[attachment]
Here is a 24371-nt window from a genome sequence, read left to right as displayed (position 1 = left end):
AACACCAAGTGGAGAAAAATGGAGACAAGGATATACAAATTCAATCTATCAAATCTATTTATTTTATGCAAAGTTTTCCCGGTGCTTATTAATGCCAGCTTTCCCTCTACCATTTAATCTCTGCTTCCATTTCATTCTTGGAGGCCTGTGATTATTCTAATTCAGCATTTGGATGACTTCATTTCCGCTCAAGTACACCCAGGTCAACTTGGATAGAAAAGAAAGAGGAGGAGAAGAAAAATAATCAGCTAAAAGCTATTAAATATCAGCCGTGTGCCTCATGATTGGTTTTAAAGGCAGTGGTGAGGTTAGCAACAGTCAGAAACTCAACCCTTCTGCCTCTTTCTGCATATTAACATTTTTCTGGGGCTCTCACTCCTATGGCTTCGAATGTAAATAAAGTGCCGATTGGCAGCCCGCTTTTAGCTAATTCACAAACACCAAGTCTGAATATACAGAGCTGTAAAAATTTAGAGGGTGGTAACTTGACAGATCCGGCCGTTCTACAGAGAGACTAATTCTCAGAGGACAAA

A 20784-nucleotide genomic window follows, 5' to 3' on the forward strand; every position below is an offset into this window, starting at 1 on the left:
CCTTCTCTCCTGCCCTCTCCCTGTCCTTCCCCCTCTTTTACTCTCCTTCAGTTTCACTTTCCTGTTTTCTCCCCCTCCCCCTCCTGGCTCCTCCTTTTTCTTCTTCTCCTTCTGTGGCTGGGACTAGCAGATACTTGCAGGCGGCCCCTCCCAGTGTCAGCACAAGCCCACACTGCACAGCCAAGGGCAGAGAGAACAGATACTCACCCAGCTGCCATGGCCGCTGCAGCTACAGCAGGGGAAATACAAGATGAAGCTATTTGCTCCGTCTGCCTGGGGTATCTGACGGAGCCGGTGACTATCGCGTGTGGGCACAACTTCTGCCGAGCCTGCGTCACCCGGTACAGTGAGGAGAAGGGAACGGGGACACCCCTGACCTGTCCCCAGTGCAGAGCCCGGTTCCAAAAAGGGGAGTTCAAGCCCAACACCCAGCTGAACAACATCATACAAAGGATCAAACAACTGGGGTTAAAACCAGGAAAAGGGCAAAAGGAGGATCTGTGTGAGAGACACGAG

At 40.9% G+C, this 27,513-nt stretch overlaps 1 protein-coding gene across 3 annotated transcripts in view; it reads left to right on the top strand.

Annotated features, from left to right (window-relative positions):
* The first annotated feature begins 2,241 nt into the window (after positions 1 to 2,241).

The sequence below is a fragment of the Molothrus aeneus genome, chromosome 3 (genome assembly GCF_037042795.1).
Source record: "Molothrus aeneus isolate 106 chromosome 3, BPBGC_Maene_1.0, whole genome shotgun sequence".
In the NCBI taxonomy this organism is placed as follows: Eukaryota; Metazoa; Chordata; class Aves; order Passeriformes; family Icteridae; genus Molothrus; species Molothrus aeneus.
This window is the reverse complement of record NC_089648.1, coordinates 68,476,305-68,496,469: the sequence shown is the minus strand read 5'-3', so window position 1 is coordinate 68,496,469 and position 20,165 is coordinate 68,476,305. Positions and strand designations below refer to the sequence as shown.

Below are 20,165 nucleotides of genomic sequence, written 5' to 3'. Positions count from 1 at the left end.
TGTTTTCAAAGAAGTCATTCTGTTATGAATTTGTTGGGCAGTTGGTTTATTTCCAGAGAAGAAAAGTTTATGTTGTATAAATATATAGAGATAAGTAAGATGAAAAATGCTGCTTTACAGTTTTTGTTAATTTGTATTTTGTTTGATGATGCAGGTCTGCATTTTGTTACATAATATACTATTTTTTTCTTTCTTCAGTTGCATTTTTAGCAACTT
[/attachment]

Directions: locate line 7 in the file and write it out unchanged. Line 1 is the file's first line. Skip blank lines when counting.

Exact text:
* The first annotated feature begins 2,241 nt into the window (after positions 1 to 2,241).